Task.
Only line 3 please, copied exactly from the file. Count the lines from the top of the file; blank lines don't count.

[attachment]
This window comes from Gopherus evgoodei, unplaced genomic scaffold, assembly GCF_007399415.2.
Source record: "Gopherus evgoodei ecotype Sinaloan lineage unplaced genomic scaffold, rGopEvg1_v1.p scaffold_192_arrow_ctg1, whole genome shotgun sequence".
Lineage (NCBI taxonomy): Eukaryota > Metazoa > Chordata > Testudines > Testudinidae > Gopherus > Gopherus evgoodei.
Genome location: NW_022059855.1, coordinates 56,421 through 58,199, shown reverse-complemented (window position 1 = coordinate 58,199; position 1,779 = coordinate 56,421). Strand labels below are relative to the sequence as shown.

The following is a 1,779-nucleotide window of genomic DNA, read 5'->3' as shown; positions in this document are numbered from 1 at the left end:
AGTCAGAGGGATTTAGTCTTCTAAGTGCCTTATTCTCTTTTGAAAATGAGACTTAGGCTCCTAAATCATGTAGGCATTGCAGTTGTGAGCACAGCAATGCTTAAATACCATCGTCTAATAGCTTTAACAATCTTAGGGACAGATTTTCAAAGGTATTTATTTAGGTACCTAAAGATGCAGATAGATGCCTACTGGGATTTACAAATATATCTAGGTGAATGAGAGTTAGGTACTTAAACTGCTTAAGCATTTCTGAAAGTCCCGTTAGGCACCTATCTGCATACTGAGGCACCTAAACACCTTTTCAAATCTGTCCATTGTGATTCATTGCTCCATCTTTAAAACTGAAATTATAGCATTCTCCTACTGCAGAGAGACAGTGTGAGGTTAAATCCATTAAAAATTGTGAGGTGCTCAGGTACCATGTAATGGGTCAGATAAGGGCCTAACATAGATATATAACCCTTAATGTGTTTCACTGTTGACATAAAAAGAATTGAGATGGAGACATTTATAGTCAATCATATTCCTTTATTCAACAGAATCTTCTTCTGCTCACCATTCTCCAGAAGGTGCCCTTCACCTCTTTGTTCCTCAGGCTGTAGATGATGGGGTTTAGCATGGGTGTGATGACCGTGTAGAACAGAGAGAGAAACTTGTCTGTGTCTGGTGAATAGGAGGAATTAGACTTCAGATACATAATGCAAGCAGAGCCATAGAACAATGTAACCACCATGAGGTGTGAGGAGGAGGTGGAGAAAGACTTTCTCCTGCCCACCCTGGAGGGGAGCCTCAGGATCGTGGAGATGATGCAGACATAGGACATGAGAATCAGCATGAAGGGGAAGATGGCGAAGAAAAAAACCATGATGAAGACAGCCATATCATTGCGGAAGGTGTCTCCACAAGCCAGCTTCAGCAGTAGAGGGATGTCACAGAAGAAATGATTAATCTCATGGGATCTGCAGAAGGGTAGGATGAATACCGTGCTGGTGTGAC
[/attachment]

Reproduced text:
Lineage (NCBI taxonomy): Eukaryota > Metazoa > Chordata > Testudines > Testudinidae > Gopherus > Gopherus evgoodei.